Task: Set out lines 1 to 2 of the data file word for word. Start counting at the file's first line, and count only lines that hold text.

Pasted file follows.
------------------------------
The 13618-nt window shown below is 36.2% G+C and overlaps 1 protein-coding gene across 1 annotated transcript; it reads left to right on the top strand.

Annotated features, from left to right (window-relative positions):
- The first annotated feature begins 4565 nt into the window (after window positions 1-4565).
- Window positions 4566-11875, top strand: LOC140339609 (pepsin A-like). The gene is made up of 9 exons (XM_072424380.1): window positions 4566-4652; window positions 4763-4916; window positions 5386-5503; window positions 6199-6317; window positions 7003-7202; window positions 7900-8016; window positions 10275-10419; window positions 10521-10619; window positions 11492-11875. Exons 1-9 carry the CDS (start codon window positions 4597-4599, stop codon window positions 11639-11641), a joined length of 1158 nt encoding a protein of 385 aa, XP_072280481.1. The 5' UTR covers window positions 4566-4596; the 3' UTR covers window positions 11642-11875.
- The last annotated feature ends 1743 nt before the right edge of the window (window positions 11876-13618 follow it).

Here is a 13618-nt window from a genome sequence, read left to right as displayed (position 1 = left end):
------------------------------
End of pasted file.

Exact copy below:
The 13618-nt window shown below is 36.2% G+C and overlaps 1 protein-coding gene across 1 annotated transcript; it reads left to right on the top strand.

Annotated features, from left to right (window-relative positions):